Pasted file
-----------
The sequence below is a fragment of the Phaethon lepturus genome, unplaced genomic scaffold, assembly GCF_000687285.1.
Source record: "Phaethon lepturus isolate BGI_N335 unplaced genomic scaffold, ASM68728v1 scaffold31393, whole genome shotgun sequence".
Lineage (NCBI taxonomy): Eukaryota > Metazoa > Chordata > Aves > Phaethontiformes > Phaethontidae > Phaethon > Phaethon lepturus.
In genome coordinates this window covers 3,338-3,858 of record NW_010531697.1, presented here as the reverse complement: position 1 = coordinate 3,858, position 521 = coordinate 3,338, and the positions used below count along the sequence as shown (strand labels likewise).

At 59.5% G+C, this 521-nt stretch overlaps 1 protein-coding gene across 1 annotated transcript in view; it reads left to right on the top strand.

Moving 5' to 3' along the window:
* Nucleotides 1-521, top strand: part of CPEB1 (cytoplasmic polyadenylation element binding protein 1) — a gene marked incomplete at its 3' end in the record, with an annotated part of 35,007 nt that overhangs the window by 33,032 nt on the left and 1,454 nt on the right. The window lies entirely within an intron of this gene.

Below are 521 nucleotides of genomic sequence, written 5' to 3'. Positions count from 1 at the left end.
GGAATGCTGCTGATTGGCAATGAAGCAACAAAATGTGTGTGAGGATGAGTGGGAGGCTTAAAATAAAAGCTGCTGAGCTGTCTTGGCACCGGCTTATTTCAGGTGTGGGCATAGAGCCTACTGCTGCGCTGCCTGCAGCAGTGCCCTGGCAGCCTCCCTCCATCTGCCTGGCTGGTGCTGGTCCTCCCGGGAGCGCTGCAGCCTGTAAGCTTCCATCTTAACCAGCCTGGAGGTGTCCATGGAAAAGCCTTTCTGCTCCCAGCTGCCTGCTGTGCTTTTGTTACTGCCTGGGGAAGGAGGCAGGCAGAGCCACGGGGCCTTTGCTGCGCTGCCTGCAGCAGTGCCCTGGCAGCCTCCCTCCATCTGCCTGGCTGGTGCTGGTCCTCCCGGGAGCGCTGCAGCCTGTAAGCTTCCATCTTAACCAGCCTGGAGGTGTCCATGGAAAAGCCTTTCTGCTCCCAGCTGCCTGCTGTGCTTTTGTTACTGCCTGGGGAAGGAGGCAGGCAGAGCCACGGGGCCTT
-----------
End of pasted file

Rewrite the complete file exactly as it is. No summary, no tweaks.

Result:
The sequence below is a fragment of the Phaethon lepturus genome, unplaced genomic scaffold, assembly GCF_000687285.1.
Source record: "Phaethon lepturus isolate BGI_N335 unplaced genomic scaffold, ASM68728v1 scaffold31393, whole genome shotgun sequence".
Lineage (NCBI taxonomy): Eukaryota > Metazoa > Chordata > Aves > Phaethontiformes > Phaethontidae > Phaethon > Phaethon lepturus.
In genome coordinates this window covers 3,338-3,858 of record NW_010531697.1, presented here as the reverse complement: position 1 = coordinate 3,858, position 521 = coordinate 3,338, and the positions used below count along the sequence as shown (strand labels likewise).

At 59.5% G+C, this 521-nt stretch overlaps 1 protein-coding gene across 1 annotated transcript in view; it reads left to right on the top strand.

Moving 5' to 3' along the window:
* Nucleotides 1-521, top strand: part of CPEB1 (cytoplasmic polyadenylation element binding protein 1) — a gene marked incomplete at its 3' end in the record, with an annotated part of 35,007 nt that overhangs the window by 33,032 nt on the left and 1,454 nt on the right. The window lies entirely within an intron of this gene.

Below are 521 nucleotides of genomic sequence, written 5' to 3'. Positions count from 1 at the left end.
GGAATGCTGCTGATTGGCAATGAAGCAACAAAATGTGTGTGAGGATGAGTGGGAGGCTTAAAATAAAAGCTGCTGAGCTGTCTTGGCACCGGCTTATTTCAGGTGTGGGCATAGAGCCTACTGCTGCGCTGCCTGCAGCAGTGCCCTGGCAGCCTCCCTCCATCTGCCTGGCTGGTGCTGGTCCTCCCGGGAGCGCTGCAGCCTGTAAGCTTCCATCTTAACCAGCCTGGAGGTGTCCATGGAAAAGCCTTTCTGCTCCCAGCTGCCTGCTGTGCTTTTGTTACTGCCTGGGGAAGGAGGCAGGCAGAGCCACGGGGCCTTTGCTGCGCTGCCTGCAGCAGTGCCCTGGCAGCCTCCCTCCATCTGCCTGGCTGGTGCTGGTCCTCCCGGGAGCGCTGCAGCCTGTAAGCTTCCATCTTAACCAGCCTGGAGGTGTCCATGGAAAAGCCTTTCTGCTCCCAGCTGCCTGCTGTGCTTTTGTTACTGCCTGGGGAAGGAGGCAGGCAGAGCCACGGGGCCTT